posted on Sep, 27 2005 @ 10:30 PM
This in a very interesting incident. Although Russian is a member of a NATO-Russian Council involved with open dialogue on maintaining a cordial
relationship, the Russians have been very beligerent and uncooperative on the matter. The Russians are demanding the immediate return of the pilot,
Maj. Valery Trofimov and the wreckage of the Su-27.
In spite of this "beligerance", Lithuania has shown a willingness to cooperate with Russia. They have allowed a Russian team to act as
"observers" in the investigation of the crash. And the Russians are allowed to be present during the questioning of the pilot. Still questions
remained unanswered, the foremost being "why was a fully armed Russian plane over Lithuanian Air Space"? Of course, it was allowed to ferry to
Kalingrad with permission from Lithuania per prior treaty and agreement but, nevertheless, questions surround the fact that the plane was fully
Another aspect that makes this incident interesting is that four Phantom F-4 fighter planes from Germany based in Lithuania's Zukniai air base on a
rotation basis, were slow to react to the radar alert of the planes presence in Lithuania's air space and that they failed to intercept the plane.
This would show a serious flaw in the Baltic region's air defences. A telling statement comes from Russia's Air Force Commander-in-Chief, "General
Vladimir Mikhailov, reacted with glee: "Air defense forces and assets in Lithuania simply turned out to be good for nothing. The vaunted NATO German
pilots were on duty that day. Were they drinking beer, I wonder? For more than 20 minutes this big aircraft was flying over the territory of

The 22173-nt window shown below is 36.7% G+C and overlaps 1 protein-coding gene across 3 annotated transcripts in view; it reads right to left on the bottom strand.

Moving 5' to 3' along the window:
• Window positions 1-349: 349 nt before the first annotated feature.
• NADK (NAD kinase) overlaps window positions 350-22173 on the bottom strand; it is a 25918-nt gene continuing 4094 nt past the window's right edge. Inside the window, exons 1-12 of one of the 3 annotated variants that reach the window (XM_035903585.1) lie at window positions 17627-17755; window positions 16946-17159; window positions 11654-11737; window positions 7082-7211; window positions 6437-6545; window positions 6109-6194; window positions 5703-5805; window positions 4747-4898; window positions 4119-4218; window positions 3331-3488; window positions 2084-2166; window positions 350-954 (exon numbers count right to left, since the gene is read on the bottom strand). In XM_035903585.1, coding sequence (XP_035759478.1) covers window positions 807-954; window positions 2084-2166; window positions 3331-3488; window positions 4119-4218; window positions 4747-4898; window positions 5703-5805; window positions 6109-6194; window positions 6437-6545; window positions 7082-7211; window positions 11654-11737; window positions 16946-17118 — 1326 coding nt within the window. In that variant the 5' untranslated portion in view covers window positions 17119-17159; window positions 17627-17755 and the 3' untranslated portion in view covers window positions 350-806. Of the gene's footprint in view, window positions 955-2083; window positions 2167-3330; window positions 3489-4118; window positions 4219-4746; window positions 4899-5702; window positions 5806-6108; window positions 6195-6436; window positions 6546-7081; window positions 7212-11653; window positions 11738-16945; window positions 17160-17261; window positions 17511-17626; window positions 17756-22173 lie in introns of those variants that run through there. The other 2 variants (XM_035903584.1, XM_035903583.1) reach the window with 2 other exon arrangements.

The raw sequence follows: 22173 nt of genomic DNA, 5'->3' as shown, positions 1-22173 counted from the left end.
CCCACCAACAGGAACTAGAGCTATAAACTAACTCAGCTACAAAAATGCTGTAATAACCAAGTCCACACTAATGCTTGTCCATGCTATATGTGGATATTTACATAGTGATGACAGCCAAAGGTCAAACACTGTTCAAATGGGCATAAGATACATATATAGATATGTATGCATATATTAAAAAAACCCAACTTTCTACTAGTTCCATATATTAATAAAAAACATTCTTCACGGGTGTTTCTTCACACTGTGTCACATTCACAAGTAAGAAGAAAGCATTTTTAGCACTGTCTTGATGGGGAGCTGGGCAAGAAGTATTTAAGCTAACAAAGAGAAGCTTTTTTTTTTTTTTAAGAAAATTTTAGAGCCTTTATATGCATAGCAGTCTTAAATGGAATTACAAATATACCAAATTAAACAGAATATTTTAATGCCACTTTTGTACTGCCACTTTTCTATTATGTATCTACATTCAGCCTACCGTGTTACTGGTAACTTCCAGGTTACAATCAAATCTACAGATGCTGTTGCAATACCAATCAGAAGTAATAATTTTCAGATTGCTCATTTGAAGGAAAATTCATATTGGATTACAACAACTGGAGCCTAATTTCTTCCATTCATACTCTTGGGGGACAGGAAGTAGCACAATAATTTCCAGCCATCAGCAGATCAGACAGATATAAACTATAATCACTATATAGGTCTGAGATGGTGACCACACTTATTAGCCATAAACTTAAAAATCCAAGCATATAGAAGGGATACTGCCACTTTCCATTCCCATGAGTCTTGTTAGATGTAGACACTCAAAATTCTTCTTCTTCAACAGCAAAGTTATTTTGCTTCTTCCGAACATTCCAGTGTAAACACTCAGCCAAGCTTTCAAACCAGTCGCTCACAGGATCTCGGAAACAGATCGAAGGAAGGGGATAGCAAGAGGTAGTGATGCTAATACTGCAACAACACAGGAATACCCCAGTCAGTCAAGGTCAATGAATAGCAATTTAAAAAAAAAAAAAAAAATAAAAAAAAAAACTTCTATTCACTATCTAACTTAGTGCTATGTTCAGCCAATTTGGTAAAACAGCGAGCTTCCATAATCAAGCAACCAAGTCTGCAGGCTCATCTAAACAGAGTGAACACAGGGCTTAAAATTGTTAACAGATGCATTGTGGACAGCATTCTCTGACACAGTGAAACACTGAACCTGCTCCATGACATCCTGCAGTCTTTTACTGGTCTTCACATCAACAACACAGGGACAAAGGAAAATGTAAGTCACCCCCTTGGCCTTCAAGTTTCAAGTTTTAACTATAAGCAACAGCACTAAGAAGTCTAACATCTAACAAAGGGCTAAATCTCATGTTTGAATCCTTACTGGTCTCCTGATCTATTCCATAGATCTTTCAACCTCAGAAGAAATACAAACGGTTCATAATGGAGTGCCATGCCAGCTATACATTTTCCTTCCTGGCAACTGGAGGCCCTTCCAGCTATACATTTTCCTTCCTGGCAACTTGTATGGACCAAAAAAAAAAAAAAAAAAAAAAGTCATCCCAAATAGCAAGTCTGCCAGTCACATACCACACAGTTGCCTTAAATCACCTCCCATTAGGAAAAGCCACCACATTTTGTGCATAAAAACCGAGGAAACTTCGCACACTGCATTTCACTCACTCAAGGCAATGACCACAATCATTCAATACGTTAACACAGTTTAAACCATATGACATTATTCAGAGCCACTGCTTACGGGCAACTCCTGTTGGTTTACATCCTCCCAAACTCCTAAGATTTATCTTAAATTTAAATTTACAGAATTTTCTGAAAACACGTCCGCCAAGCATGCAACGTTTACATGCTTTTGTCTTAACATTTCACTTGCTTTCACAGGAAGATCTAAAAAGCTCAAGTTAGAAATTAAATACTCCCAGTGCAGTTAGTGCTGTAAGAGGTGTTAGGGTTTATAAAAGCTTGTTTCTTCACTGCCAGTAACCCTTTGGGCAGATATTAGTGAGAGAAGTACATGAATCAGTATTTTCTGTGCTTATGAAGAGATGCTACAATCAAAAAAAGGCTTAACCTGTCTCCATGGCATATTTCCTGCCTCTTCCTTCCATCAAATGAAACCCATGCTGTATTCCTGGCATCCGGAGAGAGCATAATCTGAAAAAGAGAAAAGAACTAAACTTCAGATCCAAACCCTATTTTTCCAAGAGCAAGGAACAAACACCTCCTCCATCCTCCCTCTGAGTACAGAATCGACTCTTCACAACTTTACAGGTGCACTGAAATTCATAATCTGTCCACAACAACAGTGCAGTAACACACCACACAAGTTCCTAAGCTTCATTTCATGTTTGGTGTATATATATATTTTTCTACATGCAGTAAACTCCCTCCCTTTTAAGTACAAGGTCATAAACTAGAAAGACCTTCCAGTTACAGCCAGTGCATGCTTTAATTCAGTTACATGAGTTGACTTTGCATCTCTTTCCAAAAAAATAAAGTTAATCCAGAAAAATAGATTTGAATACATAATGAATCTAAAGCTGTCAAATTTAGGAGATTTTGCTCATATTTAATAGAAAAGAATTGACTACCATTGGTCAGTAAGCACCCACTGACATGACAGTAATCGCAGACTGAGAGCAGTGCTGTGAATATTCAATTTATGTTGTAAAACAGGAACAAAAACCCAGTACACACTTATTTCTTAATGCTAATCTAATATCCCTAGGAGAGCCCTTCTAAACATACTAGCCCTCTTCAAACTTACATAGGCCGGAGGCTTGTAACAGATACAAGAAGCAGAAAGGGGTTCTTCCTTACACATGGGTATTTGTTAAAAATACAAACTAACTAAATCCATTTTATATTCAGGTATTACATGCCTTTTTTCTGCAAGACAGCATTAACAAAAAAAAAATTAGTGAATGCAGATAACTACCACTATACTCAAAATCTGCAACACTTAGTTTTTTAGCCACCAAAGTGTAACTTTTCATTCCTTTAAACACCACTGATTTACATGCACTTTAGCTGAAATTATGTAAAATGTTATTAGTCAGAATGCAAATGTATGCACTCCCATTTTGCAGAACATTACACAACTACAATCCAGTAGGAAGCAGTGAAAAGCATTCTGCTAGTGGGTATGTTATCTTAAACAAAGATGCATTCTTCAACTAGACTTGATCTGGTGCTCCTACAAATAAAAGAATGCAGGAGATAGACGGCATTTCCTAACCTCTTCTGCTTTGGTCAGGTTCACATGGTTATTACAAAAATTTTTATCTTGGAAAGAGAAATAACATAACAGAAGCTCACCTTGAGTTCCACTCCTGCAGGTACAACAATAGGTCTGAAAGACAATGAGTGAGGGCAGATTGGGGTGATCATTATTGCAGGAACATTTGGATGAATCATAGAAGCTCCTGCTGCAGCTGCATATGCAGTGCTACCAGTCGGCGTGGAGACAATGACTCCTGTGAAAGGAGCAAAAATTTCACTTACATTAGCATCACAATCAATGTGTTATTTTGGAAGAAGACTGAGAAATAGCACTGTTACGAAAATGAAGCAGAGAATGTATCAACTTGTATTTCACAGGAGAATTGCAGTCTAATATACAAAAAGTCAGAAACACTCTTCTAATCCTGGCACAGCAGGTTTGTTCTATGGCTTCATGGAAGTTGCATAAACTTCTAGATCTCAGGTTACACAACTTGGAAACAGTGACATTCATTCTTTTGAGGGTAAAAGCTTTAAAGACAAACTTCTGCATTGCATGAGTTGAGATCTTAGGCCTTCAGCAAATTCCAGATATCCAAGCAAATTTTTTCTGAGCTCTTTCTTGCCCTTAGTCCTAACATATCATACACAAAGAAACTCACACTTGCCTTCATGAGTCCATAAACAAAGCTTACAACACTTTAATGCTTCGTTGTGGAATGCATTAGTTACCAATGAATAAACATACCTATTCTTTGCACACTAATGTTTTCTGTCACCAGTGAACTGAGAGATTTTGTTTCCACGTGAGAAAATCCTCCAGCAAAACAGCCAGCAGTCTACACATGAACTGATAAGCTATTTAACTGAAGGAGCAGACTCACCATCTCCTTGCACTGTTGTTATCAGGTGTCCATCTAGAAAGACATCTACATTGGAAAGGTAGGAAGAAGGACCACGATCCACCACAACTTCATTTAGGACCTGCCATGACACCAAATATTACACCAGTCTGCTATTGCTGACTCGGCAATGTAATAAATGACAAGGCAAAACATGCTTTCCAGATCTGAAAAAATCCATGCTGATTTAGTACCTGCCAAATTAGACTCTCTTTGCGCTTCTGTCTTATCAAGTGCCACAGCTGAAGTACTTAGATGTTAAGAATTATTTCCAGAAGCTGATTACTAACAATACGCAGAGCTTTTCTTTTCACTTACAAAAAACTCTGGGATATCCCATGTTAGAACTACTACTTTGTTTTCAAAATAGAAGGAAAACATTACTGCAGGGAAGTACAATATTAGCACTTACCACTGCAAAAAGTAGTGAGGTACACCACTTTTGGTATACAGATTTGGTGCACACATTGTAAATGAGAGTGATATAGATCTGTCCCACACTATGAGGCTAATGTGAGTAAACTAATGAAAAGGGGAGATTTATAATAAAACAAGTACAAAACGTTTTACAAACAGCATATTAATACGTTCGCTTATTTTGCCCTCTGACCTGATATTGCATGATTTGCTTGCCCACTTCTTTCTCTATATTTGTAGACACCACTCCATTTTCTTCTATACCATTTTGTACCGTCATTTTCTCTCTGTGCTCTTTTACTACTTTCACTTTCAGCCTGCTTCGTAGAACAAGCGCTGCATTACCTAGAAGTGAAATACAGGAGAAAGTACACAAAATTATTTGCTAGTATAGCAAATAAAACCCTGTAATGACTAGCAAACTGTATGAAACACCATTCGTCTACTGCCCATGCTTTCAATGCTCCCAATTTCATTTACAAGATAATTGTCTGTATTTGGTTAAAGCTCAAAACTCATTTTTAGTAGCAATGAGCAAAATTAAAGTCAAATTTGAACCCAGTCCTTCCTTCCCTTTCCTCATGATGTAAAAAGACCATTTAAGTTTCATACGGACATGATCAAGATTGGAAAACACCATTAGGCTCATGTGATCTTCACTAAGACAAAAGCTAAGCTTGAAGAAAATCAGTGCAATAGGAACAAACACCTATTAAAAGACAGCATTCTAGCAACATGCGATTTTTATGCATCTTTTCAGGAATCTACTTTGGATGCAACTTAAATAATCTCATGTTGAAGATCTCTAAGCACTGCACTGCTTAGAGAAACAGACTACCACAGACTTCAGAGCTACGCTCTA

Lithuania, but it was spotted only when it crashed," Mikhailov told a news conference at air force headquarters in Torzhok "(RIA-Novosti, Interfax,
Another troubling factor is that Lithuania, unable to decode the Su-27's "black box" immediately requested assistance from NATO. Seven days later,
it took a four man team from the Ukrainian Air Force to provide the necessary technological expertise to access the flight recorders data.
Nato's first public announcement about the Russian Crash came seven days later! And that announcement was a simple statement expressing satisfaction
that Lithuania was handling the investigation in a capable fashion. Though there was also a statement from the Nato spokesman, James Appathurai who
"added a reminder that NATO and Russia are strategic partners and conducting a political dialogue in the NATO-Russia Council " (BNS) September
Lithuanian President, President Valdas Adamkus , publicly adviced the Lithuanian investigators "not to hurry with conclusions before assembling the
facts, and only then consider how the facts might reflect on international relations".
Meanwhile, outside of Russian embassy in Moscow, pickets were seen with the slogan, "No Pilot, No Gas", referring to Lithuania's dependence upon
fuel from Russia.